Before I start this evening, anyone who can point me to people with little or no emotions, or Asperger’s disease, who are good investors, could you send me a link? I am not looking for Michael Burry stories. I am looking for articles that are more general.
I was chairing a pension board meeting for my denomination recently, when the representative from Morgan Stanley mentioned the positive change in the GDP figures. I winced, and said to myself, “Doesn’t sound right. How can the economy be doing well when energy and food are running up in price?”
So, when I got home, I looked at the 4Q “Final” GDP figures. After a little while I realized that we are facing the same phenomenon as we did back in 2Q 2008, when I write the piece, Another Look at Preliminary Second Quarter GDP. Let’s start with the definition of Gross Domestic Purchases, which I think more closely tracks the way average Americans feel than Gross Domestic Product does.
Gross domestic purchases
The market value of goods and services purchased by U.S. residents, regardless of where those goods and services were produced. It is gross domestic product (GDP) minus net exports of goods and services. Equivalently, it is the sum of personal consumption expenditures (PCE), gross private domestic investment, and government consumption expenditures and gross investment.
Source: U.S. Bureau of Economic Analysis
Pretty simple — GDP minus net exports equals Gross Domestic Purchases. The trouble is that import price increases increase real GDP relative to real GD purchases.
Note well: IPD stands for implicit price deflator, which is a comprehensive measure of inflation. Also, figures may not add due to rounding, timing differences, and errors in revisions.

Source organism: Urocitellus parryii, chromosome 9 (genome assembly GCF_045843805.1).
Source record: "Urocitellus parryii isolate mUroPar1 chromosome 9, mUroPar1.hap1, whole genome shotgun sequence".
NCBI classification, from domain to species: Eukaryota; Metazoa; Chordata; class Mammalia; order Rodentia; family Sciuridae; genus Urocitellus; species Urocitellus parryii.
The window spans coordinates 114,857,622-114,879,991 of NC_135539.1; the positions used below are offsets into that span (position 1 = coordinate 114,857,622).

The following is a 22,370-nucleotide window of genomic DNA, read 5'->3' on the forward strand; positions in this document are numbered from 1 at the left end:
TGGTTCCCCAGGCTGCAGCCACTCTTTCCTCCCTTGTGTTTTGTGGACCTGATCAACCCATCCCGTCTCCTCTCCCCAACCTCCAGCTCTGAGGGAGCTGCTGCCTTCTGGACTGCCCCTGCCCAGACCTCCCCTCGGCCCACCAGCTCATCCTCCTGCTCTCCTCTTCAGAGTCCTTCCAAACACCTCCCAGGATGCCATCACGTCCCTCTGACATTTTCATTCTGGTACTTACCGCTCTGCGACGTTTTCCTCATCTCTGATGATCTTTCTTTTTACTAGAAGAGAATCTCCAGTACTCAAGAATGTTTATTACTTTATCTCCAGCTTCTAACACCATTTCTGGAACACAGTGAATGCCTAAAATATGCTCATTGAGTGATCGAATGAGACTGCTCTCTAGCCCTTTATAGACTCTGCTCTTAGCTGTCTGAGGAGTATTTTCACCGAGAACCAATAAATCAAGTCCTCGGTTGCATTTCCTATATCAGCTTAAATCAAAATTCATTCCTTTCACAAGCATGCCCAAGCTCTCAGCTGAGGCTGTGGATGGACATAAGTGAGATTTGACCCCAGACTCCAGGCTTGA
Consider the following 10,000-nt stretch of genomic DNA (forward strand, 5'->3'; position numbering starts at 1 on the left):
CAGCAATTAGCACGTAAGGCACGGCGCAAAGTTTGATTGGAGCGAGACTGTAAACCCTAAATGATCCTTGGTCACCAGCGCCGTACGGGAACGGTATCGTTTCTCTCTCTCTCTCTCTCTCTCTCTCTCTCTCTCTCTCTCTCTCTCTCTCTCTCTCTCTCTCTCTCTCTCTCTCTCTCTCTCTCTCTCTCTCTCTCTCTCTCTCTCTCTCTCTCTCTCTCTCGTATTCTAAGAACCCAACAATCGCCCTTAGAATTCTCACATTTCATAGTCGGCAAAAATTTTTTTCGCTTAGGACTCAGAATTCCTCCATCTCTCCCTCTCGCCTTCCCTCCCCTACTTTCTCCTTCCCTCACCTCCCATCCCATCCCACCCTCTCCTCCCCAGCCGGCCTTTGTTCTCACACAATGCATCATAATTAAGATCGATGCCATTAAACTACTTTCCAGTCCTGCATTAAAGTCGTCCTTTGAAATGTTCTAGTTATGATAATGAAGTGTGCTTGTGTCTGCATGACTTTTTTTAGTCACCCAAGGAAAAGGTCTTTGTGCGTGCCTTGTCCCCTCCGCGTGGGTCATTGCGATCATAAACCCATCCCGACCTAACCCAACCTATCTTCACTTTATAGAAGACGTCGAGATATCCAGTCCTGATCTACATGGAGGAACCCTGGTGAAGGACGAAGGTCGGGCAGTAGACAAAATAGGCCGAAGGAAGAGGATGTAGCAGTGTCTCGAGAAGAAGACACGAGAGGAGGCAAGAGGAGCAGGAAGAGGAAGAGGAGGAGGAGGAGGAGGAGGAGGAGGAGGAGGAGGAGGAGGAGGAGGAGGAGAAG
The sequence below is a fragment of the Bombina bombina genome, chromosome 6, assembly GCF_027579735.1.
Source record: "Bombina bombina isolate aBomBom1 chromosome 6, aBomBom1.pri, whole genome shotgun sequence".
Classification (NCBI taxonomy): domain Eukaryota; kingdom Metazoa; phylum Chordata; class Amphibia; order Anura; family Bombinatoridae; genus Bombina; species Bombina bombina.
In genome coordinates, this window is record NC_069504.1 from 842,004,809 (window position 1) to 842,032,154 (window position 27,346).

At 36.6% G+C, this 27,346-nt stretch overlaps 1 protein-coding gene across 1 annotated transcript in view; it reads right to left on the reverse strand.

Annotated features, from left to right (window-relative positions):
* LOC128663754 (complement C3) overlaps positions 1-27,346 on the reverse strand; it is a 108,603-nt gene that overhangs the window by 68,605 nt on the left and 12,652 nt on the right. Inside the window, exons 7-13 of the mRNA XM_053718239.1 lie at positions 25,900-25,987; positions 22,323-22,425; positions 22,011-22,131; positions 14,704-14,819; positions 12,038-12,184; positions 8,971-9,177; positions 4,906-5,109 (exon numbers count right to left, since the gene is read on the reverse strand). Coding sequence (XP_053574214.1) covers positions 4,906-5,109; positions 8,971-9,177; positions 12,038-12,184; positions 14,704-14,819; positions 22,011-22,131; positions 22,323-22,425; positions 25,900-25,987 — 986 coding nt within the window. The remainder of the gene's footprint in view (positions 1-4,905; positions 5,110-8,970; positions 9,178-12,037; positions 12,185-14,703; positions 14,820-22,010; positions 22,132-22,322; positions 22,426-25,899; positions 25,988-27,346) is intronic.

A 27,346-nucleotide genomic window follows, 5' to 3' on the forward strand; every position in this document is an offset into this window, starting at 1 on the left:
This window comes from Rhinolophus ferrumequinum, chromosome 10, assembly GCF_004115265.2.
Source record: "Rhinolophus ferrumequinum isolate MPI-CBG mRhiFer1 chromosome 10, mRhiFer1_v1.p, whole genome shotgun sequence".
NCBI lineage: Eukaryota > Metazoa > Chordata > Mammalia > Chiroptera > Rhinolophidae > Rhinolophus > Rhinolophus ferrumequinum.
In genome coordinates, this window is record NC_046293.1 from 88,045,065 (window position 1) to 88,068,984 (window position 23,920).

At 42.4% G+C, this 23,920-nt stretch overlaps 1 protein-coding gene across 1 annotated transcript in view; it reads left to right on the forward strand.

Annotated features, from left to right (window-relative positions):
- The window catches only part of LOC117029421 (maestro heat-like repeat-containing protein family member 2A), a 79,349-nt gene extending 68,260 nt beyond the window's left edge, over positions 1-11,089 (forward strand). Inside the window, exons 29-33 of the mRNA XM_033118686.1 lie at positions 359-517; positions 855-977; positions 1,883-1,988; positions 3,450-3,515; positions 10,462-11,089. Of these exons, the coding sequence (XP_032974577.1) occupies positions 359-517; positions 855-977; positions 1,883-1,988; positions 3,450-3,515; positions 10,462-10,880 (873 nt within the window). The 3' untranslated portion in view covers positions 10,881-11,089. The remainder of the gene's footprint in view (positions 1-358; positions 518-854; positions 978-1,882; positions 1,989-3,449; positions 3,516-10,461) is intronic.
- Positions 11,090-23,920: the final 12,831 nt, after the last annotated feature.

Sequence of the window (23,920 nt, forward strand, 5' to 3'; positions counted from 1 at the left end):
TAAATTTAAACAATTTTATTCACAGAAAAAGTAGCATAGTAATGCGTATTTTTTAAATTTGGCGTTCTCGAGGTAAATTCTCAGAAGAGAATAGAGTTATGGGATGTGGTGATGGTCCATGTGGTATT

In 4Q 2010 real GDP rose 3.1%, while real Gross Domestic Purchases fell 0.2%. Why? Energy and other import costs rose which depressed the price indexes for GDP versus Gross Domestic Purchases.
Over the long haul, the two series are close to equal, but when they diverge, they tell a story. The current story is that average consumers in the US are doing badly, while those benefiting from high corporate profits, and increasing exports are doing well.
In general, I am not impressed with statistics collected by our government, or how they use them. But it’s useful to understand what they mean — to understand the limitations of the statistics, so that when naive/conniving politicians use them wrongly, one can see through the error.
Before I close for the evening, I’ll give one more example: the use of core CPI as a more reliable indicator of inflation than the unadjusted CPI. From first principles, I already know something is wrong here, because if you want a more stable estimate of central tendency than mean, one can use a trimmed mean (Dallas Fed), or a median (Cleveland Fed) — you don’t toss out a whole class of data inside your calculation simply because it is more volatile on average. and with respect to food and energy, yes, they are more volatile, but also over the last three, five, ten, and twenty years, inflation in food and energy has been higher than that of the core CPI. For those who want to paint the inflation picture as happy, it is more convenient to paint that picture using the core CPI, which is a bogus concept.
We could go on with other intellectual weaknesses of the CPI — substitution effects, owners equivalent rent and hedonics, none of which are theoretically wrong, but which are applied wrongly, and lead to an underestimate of inflation. If you have access to RealMoney, you can consult my article there. Also, statistics vary by income level — those that are poorer spend a greater proportion of their income on food and energy, making the concept of the core CPI even worse for those less-well-off. Or, as the guy shouted to William Dudley as Dudley misused the concept of hedonics — “I can’t eat an IPad!” Statistics, even if properly done, reflecting the average income, will not necessarily represent the median person, much less the lowest quartile.
Just be wary with statistics, and those who use them. Many have an axe to grind, including me, and will pick and choose their statistics at whim to suit their case. I try to be fair — these are gripes that I have developed with the statistics over the last decade — my tune has not changed here. They help to explain why goods and services price inflation has been restrained in the face of an exceedingly easy monetary policy. Or, look at the asset inflation engendered, which does not enter into the Fed’s inflation lexicon.
Be wary. Look at a broader range of statistics, and take apart the existing statistics. Don’t just take the pronouncements of our government at face value. They are experts in saying what is technically true, while implying what is false. Be wary.